Multiple Medication Monopoly: Depression Study

August 29, 2017

Multiple Medication Monopoly: Depression Study

New data from the 2017 Australian Genetics of Depression Study has confirmed that thousands of adults are using multiple medications to manage their illness.

The preliminary release of data from the results showed that genetic profiling could help provide more respective treatments for people suffering from depression. The data surveyed from more than 10,000 Australian adults, also shows around 30% of participants stating that their medication works, but there was also a large volume of those surveyed who have had ongoing concerns with regards to side effects, resulting in prescriptions being switched on more than one occasion in order to find a suitable anti-depressant. This data confirms what both patients and medical professionals have been suspected for a long time.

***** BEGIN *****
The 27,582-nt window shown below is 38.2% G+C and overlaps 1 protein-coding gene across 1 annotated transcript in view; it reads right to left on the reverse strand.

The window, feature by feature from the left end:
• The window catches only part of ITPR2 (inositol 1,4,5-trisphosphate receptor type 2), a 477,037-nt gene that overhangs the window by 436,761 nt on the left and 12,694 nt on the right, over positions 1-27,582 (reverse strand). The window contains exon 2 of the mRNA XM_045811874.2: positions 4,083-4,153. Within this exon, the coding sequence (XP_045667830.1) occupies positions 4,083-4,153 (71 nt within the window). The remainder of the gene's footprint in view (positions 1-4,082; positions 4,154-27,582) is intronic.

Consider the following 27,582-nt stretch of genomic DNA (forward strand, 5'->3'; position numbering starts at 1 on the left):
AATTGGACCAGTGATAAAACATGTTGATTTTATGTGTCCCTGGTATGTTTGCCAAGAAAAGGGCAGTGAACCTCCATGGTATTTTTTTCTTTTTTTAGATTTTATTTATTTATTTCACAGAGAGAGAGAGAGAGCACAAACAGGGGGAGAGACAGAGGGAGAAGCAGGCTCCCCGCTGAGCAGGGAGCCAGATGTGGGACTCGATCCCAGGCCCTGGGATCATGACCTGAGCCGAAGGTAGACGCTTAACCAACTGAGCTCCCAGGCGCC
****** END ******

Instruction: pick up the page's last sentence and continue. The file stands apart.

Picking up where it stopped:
Professor Ian Hickie from the Brain and Mind Centre at the University of Sydney says the medical industry had reached its limit of knowledge in treating depression. “Given our lack of diagnostic methods to predict different responses to anti-depressants, to forecast the potential for intolerable side-effects, we are exposing those battling clinical depression to trial and error, which is often slow to deliver significant benefits”, he said.



Clinical depression is a common mental illness, often referred to as depression, which will affect almost one in five people during their lifetime. The World Health Organization (WHO) predicts that by 2020, clinical depression will impose the second highest burden of any disease in Australia and other advanced countries.

The overarching objective of the Australian Genetics of Depression Study is to learn more about the genetic drivers of clinical depression, and the genetic factors that influence the effectiveness of various clinical depression treatments.

Study researchers are working to recruit more than 20,000 Australians aged 18+ to the study who:

  • Have been treated for clinical depression in the past; or
  • Are currently being treated for clinical depression.

To register for this survey visit:

Source: SBS News

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